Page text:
Garry went on to great success building a sitcom empire at Paramount in the ‘70s and ‘80s. From HAPPY DAYS, to LAVERNE & SHIRLEY, to my favorite – THE ODD COUPLE, Garry not only produced wonderful comedies, he also discovered many terrific young writers who would go on to have spectacular careers. And he introduced the world to Robin Williams.

Garry was naturally and effortlessly funny. With his distinctive Bronx cadence he could say “Have some coffee” and somehow get a laugh. I never knew how he did that. But you just wanted to be around him. He always made you feel good about yourself, which is a lovely feeling – especially when you’re also laughing at the same time.

And in my case, he made me want to be better. That started with the first script I ever wrote and extended all the way to A OR B?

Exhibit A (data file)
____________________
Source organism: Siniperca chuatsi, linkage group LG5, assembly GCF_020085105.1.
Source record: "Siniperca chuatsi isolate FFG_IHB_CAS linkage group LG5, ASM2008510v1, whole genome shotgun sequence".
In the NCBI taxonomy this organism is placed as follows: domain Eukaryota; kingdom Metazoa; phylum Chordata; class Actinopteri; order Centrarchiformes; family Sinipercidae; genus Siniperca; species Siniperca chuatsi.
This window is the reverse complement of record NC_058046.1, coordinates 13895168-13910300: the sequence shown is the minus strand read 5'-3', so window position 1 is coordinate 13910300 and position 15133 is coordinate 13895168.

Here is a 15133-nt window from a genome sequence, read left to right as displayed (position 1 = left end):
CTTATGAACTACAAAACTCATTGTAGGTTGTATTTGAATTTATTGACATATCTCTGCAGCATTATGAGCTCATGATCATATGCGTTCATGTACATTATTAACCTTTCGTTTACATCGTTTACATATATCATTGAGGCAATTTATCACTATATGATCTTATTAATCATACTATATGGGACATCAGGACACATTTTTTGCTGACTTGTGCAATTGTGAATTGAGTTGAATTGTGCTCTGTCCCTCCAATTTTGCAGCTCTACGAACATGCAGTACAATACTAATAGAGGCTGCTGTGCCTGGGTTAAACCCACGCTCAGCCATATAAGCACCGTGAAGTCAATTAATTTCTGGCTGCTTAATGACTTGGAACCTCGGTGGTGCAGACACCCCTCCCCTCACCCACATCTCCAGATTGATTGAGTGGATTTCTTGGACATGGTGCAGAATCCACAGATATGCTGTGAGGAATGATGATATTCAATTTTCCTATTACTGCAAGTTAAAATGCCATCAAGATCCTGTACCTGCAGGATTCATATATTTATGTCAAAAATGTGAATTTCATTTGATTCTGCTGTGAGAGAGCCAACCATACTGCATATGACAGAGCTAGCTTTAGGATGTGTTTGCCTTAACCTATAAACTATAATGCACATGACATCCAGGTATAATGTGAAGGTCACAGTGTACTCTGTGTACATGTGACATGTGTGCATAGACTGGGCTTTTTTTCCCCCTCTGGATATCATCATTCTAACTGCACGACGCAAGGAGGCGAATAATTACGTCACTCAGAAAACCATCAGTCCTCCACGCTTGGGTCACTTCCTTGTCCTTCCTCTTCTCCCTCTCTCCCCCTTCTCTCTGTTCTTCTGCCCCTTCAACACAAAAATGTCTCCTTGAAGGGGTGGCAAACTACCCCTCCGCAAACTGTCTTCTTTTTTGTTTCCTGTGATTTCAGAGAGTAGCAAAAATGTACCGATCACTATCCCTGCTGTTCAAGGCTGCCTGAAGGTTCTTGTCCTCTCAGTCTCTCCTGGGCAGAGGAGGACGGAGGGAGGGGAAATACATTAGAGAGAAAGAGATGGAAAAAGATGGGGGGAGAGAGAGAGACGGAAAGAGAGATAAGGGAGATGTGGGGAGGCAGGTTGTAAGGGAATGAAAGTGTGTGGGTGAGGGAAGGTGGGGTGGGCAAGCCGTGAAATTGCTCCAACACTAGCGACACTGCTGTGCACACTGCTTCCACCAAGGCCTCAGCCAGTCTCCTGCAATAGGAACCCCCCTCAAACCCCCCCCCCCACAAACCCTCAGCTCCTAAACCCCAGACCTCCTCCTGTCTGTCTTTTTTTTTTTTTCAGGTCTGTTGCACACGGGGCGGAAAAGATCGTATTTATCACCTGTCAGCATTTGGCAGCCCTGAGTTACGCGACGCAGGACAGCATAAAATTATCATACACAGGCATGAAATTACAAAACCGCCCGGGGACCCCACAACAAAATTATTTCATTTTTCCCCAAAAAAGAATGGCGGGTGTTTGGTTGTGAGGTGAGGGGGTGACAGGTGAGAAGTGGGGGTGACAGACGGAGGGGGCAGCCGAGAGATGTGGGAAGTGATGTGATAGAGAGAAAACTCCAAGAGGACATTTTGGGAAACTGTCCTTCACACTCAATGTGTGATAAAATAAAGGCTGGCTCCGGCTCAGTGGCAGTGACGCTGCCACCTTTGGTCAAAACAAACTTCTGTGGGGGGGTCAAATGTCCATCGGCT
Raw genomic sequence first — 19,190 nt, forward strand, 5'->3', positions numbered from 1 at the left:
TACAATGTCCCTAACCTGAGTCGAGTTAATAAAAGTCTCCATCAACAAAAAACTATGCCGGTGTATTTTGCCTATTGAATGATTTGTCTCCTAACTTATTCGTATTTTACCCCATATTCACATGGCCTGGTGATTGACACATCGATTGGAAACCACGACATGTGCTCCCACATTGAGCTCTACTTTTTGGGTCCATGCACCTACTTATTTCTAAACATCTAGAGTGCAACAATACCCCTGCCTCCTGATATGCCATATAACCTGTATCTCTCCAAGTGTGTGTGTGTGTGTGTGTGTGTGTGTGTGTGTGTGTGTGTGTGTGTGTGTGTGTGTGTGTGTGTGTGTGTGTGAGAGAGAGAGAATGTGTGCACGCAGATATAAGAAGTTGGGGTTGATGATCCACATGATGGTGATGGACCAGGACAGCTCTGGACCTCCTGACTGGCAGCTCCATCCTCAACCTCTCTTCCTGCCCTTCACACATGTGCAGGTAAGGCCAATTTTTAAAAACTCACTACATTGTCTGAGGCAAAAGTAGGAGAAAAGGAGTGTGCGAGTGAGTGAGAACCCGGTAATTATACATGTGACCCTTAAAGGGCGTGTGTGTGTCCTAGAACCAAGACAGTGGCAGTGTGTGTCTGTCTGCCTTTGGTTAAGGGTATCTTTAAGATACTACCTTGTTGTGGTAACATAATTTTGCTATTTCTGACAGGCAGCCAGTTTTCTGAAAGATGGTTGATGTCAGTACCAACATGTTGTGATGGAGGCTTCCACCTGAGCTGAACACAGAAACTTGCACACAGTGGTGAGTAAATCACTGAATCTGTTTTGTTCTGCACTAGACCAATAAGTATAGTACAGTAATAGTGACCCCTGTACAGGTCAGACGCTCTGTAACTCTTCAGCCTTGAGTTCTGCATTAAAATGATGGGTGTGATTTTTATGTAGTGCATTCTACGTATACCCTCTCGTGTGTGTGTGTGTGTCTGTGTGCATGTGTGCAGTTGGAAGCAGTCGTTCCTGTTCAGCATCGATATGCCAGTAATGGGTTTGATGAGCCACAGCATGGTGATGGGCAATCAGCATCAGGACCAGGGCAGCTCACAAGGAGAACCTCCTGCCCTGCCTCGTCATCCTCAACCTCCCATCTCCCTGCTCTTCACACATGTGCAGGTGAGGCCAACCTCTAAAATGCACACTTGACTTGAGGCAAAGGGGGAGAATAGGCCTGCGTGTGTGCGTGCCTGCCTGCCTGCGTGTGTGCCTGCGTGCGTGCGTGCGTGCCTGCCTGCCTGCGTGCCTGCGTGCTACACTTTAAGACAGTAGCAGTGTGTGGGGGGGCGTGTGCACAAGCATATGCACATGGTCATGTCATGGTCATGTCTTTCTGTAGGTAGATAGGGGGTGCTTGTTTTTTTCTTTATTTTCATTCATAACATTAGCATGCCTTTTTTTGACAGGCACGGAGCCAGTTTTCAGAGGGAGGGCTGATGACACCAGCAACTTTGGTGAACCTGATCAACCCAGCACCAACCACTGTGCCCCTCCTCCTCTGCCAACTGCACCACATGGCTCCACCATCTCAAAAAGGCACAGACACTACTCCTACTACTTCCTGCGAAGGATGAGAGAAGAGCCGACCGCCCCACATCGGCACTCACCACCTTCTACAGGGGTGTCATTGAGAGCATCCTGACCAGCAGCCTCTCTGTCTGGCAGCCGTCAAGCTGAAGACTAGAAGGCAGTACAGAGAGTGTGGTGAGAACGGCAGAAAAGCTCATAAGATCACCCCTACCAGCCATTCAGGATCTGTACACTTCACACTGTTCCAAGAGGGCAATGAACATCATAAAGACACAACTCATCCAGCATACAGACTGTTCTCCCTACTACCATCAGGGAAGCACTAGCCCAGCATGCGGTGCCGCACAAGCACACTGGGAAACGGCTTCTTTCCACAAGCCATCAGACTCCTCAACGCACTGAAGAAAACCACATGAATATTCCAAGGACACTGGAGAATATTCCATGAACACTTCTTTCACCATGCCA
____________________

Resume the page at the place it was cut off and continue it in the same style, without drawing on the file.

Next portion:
My love and prayers to Barbara, Ronny, Kathleen, and the entire Marshall family. We used to see them every Christmas vacation at the Kahala Whoever-owns-them-now. If ever there was a close-knit family that truly loved each other it was his, and I’m sure in large part because of him. Hey, I wanted to be his grandkid.

I’m sure there will be many tributes today. That’s what happens when everyone you ever met loves you. Like I said, I feel so blessed that I got to work with him. The greatest compliment I may ever receive as a playwright was from Garry after that opening night. All he said was, “Welcome to a new career.” Who needs Tonys after that?